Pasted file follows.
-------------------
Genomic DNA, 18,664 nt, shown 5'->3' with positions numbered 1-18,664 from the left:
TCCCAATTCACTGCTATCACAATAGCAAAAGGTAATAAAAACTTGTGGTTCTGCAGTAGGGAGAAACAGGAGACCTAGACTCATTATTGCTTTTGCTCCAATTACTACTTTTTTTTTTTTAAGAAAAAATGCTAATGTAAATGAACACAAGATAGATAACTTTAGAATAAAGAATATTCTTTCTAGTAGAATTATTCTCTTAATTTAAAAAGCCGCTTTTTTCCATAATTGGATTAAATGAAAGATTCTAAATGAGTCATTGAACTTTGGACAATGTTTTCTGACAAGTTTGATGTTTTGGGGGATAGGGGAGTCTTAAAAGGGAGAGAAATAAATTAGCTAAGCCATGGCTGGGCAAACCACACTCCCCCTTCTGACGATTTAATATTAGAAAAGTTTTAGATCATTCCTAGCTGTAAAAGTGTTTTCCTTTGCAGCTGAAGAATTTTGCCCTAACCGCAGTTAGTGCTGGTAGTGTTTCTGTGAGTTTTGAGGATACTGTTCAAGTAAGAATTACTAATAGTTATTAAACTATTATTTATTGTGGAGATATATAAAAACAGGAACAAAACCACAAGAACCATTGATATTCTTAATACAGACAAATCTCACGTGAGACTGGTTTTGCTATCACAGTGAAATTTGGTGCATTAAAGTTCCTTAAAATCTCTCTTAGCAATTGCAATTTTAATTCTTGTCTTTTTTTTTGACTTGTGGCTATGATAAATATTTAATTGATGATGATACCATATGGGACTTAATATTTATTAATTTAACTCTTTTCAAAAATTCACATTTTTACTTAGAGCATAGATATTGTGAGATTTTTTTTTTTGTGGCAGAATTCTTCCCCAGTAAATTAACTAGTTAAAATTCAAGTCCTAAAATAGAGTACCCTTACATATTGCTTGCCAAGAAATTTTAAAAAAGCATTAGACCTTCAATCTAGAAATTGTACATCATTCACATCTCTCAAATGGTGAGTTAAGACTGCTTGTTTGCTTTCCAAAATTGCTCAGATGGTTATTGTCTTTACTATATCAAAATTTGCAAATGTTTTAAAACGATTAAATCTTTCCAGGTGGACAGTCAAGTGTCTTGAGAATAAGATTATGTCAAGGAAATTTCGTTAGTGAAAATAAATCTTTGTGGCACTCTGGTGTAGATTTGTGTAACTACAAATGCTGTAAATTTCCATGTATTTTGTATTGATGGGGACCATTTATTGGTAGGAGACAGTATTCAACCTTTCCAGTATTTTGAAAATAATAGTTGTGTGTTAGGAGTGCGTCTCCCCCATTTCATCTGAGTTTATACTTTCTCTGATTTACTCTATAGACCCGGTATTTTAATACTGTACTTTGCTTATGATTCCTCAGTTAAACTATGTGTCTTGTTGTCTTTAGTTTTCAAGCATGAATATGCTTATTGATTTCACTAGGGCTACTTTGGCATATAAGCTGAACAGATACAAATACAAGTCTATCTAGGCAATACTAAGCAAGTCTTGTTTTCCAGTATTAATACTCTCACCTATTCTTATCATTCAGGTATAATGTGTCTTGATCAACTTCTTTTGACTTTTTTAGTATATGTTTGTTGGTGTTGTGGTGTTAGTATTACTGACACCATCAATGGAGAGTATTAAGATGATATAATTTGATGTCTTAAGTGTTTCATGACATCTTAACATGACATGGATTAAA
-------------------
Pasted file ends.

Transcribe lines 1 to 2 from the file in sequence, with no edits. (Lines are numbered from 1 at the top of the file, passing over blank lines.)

Genomic DNA, 18,664 nt, shown 5'->3' with positions numbered 1-18,664 from the left:
TCCCAATTCACTGCTATCACAATAGCAAAAGGTAATAAAAACTTGTGGTTCTGCAGTAGGGAGAAACAGGAGACCTAGACTCATTATTGCTTTTGCTCCAATTACTACTTTTTTTTTTTTAAGAAAAAATGCTAATGTAAATGAACACAAGATAGATAACTTTAGAATAAAGAATATTCTTTCTAGTAGAATTATTCTCTTAATTTAAAAAGCCGCTTTTTTCCATAATTGGATTAAATGAAAGATTCTAAATGAGTCATTGAACTTTGGACAATGTTTTCTGACAAGTTTGATGTTTTGGGGGATAGGGGAGTCTTAAAAGGGAGAGAAATAAATTAGCTAAGCCATGGCTGGGCAAACCACACTCCCCCTTCTGACGATTTAATATTAGAAAAGTTTTAGATCATTCCTAGCTGTAAAAGTGTTTTCCTTTGCAGCTGAAGAATTTTGCCCTAACCGCAGTTAGTGCTGGTAGTGTTTCTGTGAGTTTTGAGGATACTGTTCAAGTAAGAATTACTAATAGTTATTAAACTATTATTTATTGTGGAGATATATAAAAACAGGAACAAAACCACAAGAACCATTGATATTCTTAATACAGACAAATCTCACGTGAGACTGGTTTTGCTATCACAGTGAAATTTGGTGCATTAAAGTTCCTTAAAATCTCTCTTAGCAATTGCAATTTTAATTCTTGTCTTTTTTTTTGACTTGTGGCTATGATAAATATTTAATTGATGATGATACCATATGGGACTTAATATTTATTAATTTAACTCTTTTCAAAAATTCACATTTTTACTTAGAGCATAGATATTGTGAGATTTTTTTTTTTGTGGCAGAATTCTTCCCCAGTAAATTAACTAGTTAAAATTCAAGTCCTAAAATAGAGTACCCTTACATATTGCTTGCCAAGAAATTTTAAAAAAGCATTAGACCTTCAATCTAGAAATTGTACATCATTCACATCTCTCAAATGGTGAGTTAAGACTGCTTGTTTGCTTTCCAAAATTGCTCAGATGGTTATTGTCTTTACTATATCAAAATTTGCAAATGTTTTAAAACGATTAAATCTTTCCAGGTGGACAGTCAAGTGTCTTGAGAATAAGATTATGTCAAGGAAATTTCGTTAGTGAAAATAAATCTTTGTGGCACTCTGGTGTAGATTTGTGTAACTACAAATGCTGTAAATTTCCATGTATTTTGTATTGATGGGGACCATTTATTGGTAGGAGACAGTATTCAACCTTTCCAGTATTTTGAAAATAATAGTTGTGTGTTAGGAGTGCGTCTCCCCCATTTCATCTGAGTTTATACTTTCTCTGATTTACTCTATAGACCCGGTATTTTAATACTGTACTTTGCTTATGATTCCTCAGTTAAACTATGTGTCTTGTTGTCTTTAGTTTTCAAGCATGAATATGCTTATTGATTTCACTAGGGCTACTTTGGCATATAAGCTGAACAGATACAAATACAAGTCTATCTAGGCAATACTAAGCAAGTCTTGTTTTCCAGTATTAATACTCTCACCTATTCTTATCATTCAGGTATAATGTGTCTTGATCAACTTCTTTTGACTTTTTTAGTATATGTTTGTTGGTGTTGTGGTGTTAGTATTACTGACACCATCAATGGAGAGTATTAAGATGATATAATTTGATGTCTTAAGTGTTTCATGACATCTTAACATGACATGGATTAAA